Summer Music Op.31

Composer: Samuel Barber (b. 1910 - d. 1981)
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Composer: Samuel Barber (b. 1910 - d. 1981)

Performance date: 26/06/2022

Venue: St. Brendan’s Church

Composition Year: 1956

Duration: 00:12:42

Recording Engineer: Simon Cullen, Ergodos

Instrumentation: fl, ob, cl, bn, hn

Instrumentation Category:Wind Quintet

Artists: Orsino Ensemble (Adam Walker [flute], Emmanuel Laville [oboe], Matt Hunt [clarinet], Alec Frank-Gemmill [horn] Bram van Sambeek [bassoon]) - [Wind Quintet]

Samuel Barber [1910-1981]

Summer Music Op.31 [1956]

Slow and indolent – With motion

Always elegantly dressed and urbane in manner and speech, he seemed to belong to the world of Henry James and Edith Wharton. But not quite: his conversation was sprinkled with ribaldry, his graffiti humour, and wry stories always phrased in a lapidary style. Barber’s range of feeling and areas of knowledge were enormous, not only in music but in the field of general culture, particularly literature. Poetry was as necessary to his existence as oxygen.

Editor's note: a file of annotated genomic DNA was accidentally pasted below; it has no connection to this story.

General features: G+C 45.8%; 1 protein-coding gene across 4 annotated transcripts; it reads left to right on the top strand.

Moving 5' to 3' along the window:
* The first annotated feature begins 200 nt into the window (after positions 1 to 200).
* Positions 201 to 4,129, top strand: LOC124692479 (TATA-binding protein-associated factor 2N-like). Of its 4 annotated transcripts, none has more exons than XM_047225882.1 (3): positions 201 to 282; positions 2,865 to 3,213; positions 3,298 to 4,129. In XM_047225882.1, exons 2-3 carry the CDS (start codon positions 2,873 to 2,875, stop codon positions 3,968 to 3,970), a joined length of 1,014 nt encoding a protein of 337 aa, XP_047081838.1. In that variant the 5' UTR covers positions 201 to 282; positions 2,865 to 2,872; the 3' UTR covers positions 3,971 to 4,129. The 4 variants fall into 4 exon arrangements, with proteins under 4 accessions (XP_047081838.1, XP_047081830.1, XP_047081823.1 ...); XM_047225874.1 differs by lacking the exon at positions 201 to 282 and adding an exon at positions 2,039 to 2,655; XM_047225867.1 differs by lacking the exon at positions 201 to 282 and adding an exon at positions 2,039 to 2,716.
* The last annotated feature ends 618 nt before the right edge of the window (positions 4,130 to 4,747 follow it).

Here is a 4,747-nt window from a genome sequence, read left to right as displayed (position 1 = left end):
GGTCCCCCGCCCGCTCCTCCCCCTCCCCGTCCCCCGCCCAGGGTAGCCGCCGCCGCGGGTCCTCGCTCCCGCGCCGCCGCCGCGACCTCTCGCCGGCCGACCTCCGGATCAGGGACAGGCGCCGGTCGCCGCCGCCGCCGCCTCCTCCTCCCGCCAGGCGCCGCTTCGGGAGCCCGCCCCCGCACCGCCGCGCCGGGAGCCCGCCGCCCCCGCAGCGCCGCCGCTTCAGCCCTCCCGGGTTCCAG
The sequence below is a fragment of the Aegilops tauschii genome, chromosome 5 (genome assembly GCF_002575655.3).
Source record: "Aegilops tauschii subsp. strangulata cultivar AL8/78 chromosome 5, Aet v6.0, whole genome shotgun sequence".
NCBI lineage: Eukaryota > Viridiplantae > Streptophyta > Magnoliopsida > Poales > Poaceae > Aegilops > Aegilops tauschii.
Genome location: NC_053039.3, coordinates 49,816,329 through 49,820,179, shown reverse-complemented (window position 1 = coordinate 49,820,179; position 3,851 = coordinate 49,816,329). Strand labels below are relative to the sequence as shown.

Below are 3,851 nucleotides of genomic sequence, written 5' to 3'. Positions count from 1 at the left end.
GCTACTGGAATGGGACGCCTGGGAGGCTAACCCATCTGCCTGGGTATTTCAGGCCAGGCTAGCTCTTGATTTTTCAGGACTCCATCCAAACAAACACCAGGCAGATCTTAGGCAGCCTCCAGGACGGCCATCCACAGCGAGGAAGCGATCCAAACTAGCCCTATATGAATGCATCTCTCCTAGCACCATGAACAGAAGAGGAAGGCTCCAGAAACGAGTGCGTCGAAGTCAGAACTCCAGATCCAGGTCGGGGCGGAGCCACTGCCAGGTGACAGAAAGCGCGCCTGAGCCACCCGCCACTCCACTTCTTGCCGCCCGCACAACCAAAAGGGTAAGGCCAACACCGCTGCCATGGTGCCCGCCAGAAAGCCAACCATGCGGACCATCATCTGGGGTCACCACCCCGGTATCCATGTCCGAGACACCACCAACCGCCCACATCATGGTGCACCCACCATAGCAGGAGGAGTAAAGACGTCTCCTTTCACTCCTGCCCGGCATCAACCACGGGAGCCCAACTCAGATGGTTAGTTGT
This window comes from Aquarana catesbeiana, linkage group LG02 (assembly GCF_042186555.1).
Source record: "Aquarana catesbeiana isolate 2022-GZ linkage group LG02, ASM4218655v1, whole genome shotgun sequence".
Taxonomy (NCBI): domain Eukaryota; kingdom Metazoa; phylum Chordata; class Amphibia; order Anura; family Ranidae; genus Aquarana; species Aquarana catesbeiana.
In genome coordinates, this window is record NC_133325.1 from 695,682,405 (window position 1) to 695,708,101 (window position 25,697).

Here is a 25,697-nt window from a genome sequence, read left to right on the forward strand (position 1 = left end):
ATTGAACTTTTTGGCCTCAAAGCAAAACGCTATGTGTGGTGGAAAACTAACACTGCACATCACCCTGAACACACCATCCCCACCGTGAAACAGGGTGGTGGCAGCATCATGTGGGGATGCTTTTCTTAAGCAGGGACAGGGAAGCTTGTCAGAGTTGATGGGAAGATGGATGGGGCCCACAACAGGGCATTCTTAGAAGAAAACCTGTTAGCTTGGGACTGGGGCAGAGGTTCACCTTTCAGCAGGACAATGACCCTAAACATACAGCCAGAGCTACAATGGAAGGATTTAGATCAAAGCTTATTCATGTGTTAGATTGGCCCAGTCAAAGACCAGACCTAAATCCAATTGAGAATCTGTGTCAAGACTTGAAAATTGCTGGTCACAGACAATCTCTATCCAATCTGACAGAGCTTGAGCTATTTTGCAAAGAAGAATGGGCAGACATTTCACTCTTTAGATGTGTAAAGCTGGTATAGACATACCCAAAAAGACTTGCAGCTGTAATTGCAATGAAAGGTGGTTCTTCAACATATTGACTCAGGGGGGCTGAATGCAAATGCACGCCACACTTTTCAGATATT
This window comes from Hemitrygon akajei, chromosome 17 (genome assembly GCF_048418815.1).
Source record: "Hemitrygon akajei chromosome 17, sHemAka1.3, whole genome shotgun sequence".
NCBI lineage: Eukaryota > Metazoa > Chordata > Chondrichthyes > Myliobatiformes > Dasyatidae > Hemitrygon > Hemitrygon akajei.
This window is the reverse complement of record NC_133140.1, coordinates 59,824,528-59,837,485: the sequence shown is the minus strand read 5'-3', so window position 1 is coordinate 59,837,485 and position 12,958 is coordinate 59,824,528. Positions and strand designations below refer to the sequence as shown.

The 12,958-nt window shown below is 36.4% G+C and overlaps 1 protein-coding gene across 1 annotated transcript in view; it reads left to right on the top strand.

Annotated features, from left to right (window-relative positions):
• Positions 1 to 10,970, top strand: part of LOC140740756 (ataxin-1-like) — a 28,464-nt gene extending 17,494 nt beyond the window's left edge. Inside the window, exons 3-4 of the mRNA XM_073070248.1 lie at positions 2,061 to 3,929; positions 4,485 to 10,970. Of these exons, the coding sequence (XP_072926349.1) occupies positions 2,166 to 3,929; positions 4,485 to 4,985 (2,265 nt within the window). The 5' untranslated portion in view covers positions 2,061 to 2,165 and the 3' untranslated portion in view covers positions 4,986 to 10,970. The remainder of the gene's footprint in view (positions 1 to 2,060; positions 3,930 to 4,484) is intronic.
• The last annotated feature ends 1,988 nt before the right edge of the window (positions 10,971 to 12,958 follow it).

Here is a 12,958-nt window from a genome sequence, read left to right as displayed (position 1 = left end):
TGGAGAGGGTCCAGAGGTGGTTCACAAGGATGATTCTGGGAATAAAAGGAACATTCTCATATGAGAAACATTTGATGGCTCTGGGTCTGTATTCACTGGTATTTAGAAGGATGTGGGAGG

His great strengths as a composer were melody, rich harmonic texture and a consummate mastery of polyphony. His language is that of the poet, swift changes of mood and a pervading melancholy clothed in a sumptuous, passionate sensuality that never lapses into cheap sentimentality. An almost infallible taste governs every note. After his two years in Europe in the mid-thirties, he rapidly developed a harmonic idiom which was highly individual and suited his bittersweet melodies and contrapuntal textures. 

Summer Music was commissioned by the Chamber Music Society of Detroit in 1954 and was premiered two years later by principals of the Detroit Symphony Orchestra. A languorous opening suggests a sweltering summer heat relieved fleetingly by swirling breezes in the flute, clarinet and bassoon. This yields to a singing oboe melody of seductive warmth and languor. Playful episodes accumulate in intensity and eventually dissolve into muted rapture that builds to a joyous climax before the opening daydream returns.

Francis Humphrys